Firefighters: Carnival profitable; return eyed

Carnival sees rainy return, perseveres 

What began with the pitter patter of many, many raindrops ended with a bang Saturday night as the Granville Hook & Ladder Company’s Fireman’s Carnival closed with its scheduled fireworks display, despite the threat of rain that hung over the entire three-day event. 

 

 

“It was a pretty good turnout, pretty good. We got a lot of compliments; people were saying they were glad to see the fireman’s carnival back in Granville,” Hook and Ladder President Joe Loveland said Monday morning.

The carnival made money, Loveland said, but the fire department was not yet sure how much. He said he was sure the department more than covered its expenses.

Loveland said the fire department was leaning toward bringing the carnival back again next summer, based on the results and the reaction to it. But he said that call would not be made officially until the carnival committee meets and votes.

The first night of the retuning carnival seemed like a bad omen with rain that picked up intensity as the night wore on, likely keeping many from coming out to take a look.

Despite the weather a hearty few came down to the carnival grounds, mostly children who could not wait to try the rides, firefighters said. Many of those were back in force the following night, tickets in hand.

Hook & Ladder members said they toughed it out in the rain until 9 p.m. before closing for the night.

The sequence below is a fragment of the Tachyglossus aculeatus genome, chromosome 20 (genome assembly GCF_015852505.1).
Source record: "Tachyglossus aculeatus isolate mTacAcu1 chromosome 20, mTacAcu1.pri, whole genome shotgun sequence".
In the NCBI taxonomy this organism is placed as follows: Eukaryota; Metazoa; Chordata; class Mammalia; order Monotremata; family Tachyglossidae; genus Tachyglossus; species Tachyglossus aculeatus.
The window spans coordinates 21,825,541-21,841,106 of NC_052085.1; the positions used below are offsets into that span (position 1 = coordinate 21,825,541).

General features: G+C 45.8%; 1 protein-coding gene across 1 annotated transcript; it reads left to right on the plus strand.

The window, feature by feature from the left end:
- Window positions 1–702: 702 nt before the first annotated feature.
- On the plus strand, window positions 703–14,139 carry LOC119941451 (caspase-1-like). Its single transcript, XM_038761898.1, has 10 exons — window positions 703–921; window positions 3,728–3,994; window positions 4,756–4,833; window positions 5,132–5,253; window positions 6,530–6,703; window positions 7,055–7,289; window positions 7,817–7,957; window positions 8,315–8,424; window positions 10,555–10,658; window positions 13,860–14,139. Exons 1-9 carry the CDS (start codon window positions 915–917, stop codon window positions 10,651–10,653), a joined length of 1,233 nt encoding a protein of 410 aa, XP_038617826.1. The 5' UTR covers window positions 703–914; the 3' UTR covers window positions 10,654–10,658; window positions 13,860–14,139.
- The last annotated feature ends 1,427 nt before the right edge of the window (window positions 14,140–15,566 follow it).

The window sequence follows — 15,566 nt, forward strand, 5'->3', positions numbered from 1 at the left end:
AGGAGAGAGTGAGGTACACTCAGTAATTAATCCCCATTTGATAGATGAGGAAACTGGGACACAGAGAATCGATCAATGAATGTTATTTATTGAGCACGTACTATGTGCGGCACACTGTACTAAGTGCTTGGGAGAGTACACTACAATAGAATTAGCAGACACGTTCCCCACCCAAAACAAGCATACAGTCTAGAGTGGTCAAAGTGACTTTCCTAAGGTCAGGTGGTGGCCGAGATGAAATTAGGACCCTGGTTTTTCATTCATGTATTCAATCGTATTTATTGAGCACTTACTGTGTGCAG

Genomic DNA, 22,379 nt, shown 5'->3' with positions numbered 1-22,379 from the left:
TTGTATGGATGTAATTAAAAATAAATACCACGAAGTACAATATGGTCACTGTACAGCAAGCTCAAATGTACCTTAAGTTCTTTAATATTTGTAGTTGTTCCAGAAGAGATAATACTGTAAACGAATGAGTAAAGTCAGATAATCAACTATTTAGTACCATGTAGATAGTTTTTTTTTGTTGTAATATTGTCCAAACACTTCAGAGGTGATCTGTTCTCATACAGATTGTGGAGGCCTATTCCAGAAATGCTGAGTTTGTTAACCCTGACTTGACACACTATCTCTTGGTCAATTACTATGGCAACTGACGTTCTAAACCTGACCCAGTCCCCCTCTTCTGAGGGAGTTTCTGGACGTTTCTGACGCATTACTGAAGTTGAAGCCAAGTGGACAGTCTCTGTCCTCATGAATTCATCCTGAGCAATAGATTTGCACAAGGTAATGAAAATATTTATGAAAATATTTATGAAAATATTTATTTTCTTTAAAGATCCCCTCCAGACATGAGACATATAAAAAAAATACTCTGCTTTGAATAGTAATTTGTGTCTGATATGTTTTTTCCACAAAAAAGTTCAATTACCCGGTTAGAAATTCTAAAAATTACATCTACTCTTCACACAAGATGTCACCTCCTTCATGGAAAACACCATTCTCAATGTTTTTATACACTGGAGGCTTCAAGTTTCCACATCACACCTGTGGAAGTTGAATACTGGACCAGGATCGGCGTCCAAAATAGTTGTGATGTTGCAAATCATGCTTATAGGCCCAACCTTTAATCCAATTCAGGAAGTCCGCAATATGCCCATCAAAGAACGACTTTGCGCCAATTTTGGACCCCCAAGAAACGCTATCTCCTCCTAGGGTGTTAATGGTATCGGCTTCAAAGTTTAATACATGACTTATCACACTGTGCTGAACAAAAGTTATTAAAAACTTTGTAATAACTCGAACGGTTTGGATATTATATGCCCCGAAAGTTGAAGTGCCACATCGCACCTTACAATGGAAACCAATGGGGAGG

Hook & Ladder trustee Debbie Whitely said 32 people paid for entry during the three hours the carnival opened its doors.

Hook & Ladder Chief Dan McClenning was optimistic Friday night. He said if he was going to lose one day of the Fireman’s Carnival to rain he preferred it was Thursday, which allowed the department two more nights to make money.

Turnouts Friday and Saturday seemed to back the chief up as patrons came out early, many parents and grandparents with small children.

Crowds grew steadily as the sun went down until some of the booths had developed lines waiting for fair food favorites like fried dough.

As firefighters hoped, the fireworks show pulled people in Saturday night, Loveland said, with some staying at the carnival grounds well after the last pyrotechnic delight faded from the sky. “It was busy Saturday night; everybody was busy,” he said.

“We stayed open depending on the crowd and quite a few came back in; they were there for another hour after the fireworks,” Loveland said. 

 

 

 

 

 

Loveland said the firefighters were pleased to bring back an event with such a long history, “It’s been a part of Granville for so many years; people were saying they were glad to see it back,” he said.

A late start on planning was responsible for one of the aspects of the parade many noted – no marching bands.

Loveland said the Granville High School band had not been available and other bands, including the Cambridge Band and a bag pipe band the department contacted, had already made commitments and were not available for the parade’s June 20 date.

Firefighters from around the area brought a large array of different-sized and -shaped firetrucks, from the Hook & Ladder’s own ladder truck to the gigantic tanker truck from Shushan. 

Loveland said the department was planning a letter to the editor thanking all of those who donated to help make the carnival, particularly the fireworks show, a success.

The committee will get to work on the next carnival as soon as the idea is approved, he said.

“It will be a little more together this next time; it ended up being a few people taking over to make sure it went off,” Loveland said. “Next time we’ll share the work.”

 

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